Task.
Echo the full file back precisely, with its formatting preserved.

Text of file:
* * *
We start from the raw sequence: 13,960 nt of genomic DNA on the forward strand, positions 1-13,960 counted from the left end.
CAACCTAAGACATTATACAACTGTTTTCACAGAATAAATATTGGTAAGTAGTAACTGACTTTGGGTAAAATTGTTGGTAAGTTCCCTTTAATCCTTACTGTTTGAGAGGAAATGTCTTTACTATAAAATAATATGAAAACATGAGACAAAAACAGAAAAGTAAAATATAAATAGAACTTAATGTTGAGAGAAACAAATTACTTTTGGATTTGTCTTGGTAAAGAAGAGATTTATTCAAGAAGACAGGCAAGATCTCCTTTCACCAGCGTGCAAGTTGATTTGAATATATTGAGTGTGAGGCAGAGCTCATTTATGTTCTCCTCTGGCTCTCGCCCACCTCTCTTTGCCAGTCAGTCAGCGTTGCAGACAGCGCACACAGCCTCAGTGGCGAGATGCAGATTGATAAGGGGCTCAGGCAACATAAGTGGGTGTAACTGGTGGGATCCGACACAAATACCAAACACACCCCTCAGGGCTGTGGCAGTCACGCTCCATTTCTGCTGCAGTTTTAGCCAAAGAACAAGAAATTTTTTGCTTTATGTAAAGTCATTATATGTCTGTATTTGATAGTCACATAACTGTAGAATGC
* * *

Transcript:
We start from the raw sequence: 13,960 nt of genomic DNA on the forward strand, positions 1-13,960 counted from the left end.
CAACCTAAGACATTATACAACTGTTTTCACAGAATAAATATTGGTAAGTAGTAACTGACTTTGGGTAAAATTGTTGGTAAGTTCCCTTTAATCCTTACTGTTTGAGAGGAAATGTCTTTACTATAAAATAATATGAAAACATGAGACAAAAACAGAAAAGTAAAATATAAATAGAACTTAATGTTGAGAGAAACAAATTACTTTTGGATTTGTCTTGGTAAAGAAGAGATTTATTCAAGAAGACAGGCAAGATCTCCTTTCACCAGCGTGCAAGTTGATTTGAATATATTGAGTGTGAGGCAGAGCTCATTTATGTTCTCCTCTGGCTCTCGCCCACCTCTCTTTGCCAGTCAGTCAGCGTTGCAGACAGCGCACACAGCCTCAGTGGCGAGATGCAGATTGATAAGGGGCTCAGGCAACATAAGTGGGTGTAACTGGTGGGATCCGACACAAATACCAAACACACCCCTCAGGGCTGTGGCAGTCACGCTCCATTTCTGCTGCAGTTTTAGCCAAAGAACAAGAAATTTTTTGCTTTATGTAAAGTCATTATATGTCTGTATTTGATAGTCACATAACTGTAGAATGC